Let’s just say you have a story going on in your head. A story something like, “I am terrible with money.” Or, maybe, “Money scares the bejeezus out of me.”
Maybe you inherited some fears about money from your mother, your father, your auntie, your granddad who struggled with money. Or didn’t talk about money. Or argued about money.
Thanks to them, and to your own experiences, you developed a story about what money is, and what money does, and who you are because of money.
Let’s say you ferociously hold on to that story – for years and years – because somehow, some way, it reinforces a much larger story:
“I’m not good enough.”
This is the story my client Elle* has been struggling with. She has her own business, and a mortgage, and a sheer terror about making financial mistakes. Because, of course, mistakes mean you’re not perfect and if you’re not perfect, you’re:
Not good enough.
But “money” is a pretty huge category, so we took it down to the smallest, itty-bitty-est thing about her money that was a problem. Know what it was?
Ten months of unopened mail.
Ten months of envelopes that promised peril. A mountain of mail that told Elle where she had screwed up. Another place she was:
Not good enough.
To get unstuck, to prove her story wrong once and for all, Elle had to tackle that pile of pain.
We discussed the why, and the how, and the threat to her future if she didn’t do anything – that’s a vital part of The Unstuck Process. I asked her to envision her money stuck-ness continuing for two more years – “OMG,” she blurted. Which was precisely the motivation she needed to get going. Elle left the call focused and determined. I was happy, and hopeful for her.
With Elle’s permission, the recording of our coaching session was distributed to all the Club members. And it resonated with them. Resonated so much, that one member wrote a blog post about her own struggles with mail, and money. Of course, I forwarded the post to Elle, to buck her up.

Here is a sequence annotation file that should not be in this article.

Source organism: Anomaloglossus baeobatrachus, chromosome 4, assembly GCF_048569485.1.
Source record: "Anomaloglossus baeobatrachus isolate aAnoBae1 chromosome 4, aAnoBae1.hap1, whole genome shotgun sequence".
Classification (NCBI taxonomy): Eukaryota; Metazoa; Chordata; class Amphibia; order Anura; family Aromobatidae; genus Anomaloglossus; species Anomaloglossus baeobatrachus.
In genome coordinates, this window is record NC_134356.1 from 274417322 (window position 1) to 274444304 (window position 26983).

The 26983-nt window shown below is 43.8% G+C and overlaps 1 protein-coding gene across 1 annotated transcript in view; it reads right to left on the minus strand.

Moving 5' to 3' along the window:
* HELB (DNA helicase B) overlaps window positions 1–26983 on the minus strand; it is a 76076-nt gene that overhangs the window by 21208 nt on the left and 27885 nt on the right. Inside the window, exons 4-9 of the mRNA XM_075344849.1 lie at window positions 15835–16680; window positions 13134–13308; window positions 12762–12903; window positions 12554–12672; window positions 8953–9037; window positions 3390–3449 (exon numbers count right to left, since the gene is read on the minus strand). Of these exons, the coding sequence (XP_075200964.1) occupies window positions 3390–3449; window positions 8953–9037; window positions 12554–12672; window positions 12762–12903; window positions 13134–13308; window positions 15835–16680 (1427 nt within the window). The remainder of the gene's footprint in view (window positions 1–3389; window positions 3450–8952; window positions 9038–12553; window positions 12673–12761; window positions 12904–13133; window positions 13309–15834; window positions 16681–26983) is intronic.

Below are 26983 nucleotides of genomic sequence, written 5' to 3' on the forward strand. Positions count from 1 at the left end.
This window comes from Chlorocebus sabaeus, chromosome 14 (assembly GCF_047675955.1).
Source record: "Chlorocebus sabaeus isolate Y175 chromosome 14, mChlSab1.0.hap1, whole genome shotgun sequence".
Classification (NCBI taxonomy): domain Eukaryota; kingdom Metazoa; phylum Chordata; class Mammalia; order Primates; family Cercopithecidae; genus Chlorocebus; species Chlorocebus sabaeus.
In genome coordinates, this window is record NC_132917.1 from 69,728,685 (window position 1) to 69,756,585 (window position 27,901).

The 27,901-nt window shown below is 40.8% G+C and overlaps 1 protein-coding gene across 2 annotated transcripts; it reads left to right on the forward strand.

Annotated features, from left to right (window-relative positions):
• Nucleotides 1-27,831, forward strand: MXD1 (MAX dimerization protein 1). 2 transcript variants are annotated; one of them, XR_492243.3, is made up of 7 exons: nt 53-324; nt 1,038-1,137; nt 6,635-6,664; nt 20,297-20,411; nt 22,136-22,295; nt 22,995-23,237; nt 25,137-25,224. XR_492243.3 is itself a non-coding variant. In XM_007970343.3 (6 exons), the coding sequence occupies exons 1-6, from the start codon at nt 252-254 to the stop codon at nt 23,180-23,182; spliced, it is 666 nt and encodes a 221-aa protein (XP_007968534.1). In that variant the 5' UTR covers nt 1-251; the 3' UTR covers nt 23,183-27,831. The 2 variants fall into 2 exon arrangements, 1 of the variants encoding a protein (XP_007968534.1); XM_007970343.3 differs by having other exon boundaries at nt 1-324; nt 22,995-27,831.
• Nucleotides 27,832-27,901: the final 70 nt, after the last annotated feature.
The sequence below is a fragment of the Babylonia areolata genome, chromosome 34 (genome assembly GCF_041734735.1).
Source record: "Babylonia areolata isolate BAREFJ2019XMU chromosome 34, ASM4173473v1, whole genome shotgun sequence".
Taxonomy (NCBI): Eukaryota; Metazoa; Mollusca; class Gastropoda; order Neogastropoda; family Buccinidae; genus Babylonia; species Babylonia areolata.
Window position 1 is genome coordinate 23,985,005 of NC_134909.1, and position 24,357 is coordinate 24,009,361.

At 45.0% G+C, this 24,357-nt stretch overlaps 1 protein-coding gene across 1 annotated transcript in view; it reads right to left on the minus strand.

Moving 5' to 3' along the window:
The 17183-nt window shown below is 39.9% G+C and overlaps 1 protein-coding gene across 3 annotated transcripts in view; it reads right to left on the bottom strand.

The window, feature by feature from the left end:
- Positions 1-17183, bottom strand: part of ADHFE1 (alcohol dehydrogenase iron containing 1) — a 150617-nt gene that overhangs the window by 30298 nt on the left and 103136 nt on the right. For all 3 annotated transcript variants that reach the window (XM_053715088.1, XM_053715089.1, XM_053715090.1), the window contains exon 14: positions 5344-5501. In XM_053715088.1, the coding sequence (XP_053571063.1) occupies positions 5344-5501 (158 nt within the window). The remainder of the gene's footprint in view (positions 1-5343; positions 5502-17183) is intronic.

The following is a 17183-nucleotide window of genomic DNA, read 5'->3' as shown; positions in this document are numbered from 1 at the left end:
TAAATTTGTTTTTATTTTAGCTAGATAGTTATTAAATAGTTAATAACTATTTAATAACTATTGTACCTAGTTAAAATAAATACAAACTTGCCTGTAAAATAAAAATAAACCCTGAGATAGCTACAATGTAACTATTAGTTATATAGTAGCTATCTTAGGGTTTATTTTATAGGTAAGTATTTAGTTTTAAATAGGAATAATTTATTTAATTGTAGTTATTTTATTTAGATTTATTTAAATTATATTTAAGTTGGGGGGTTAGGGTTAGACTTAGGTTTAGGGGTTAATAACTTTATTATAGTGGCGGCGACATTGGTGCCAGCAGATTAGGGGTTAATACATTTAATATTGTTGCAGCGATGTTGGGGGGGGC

Bucked up she was, indeed. She wrote me:
“So last night I started to sort through 10 months of unopened mail. 10 months. I needed to stop every 10 minutes or so and go back and read Susan’s* blog post, just to lessen my anxiety and regain the courage to keep going. But I did keep going. I got it all sorted into 3 big piles: Business; Personal; Trash. I didn’t pressure myself to open any envelopes. Last night’s step was just to get the stuff sorted.”
Great approach. Gentle, positive baby steps.
“This morning I went through the Business pile and opened several envelopes. There were two overdue bills, which I have now paid, and included a little note in each telling the recipient how much I appreciated their patience. I also opened envelopes from clients – that contained $62,000 in checks. $62,000. I just finished filling out the deposit slip. My head is still reeling. I am sure that there are some ugly surprises in there as well… but I’ve made a start. And I am going to continue moving forward, one envelope at a time. Whatever is in there can (and will) be dealt with… but I know that I wouldn’t have started had it not been for your support. I have finally reached a point where I realize that I don’t need to explain myself for the mistakes I’ve made. I just need to make them right.”
Sixty-two thousand dollars.
Sixty-two thousand dollars.
Sitting right there, in shopping bags stashed in the closet. For ten months.
What a discovery – her fears about money had even prevented her from receiving money.
Her actions had created exactly the situation she feared. Funny how that works.
But she’s done with all that now:
“So I wanted to say thank you. Thank you from the bottom of my heart for showing me how to gently and lovingly move forward. Thank you for showing me that there are alternatives to ripping myself to shreds over what I’ve done (or haven’t done, as the case may be). Thank you for helping me to see that I’m not some kind of financial leper that will never be ‘cured.’ Thank you for shining a light on my wiser self… and reminding me that she’s there and accessible 24/7. Thank you for believing I can do it.”
Sometimes people are skeptical about coaching. “What’s the return on investment?” they ask. Well, in Elle’s case, it’s pretty simple. She invested $594 in nine months of Club coaching, and returned a whopping $62,000 in found money. And the prospect of a happy, healthy relationship with money going forward.
I am just saying.
[Just saying, I am so very proud of her.]
*Client names are always
changed for privacy purposes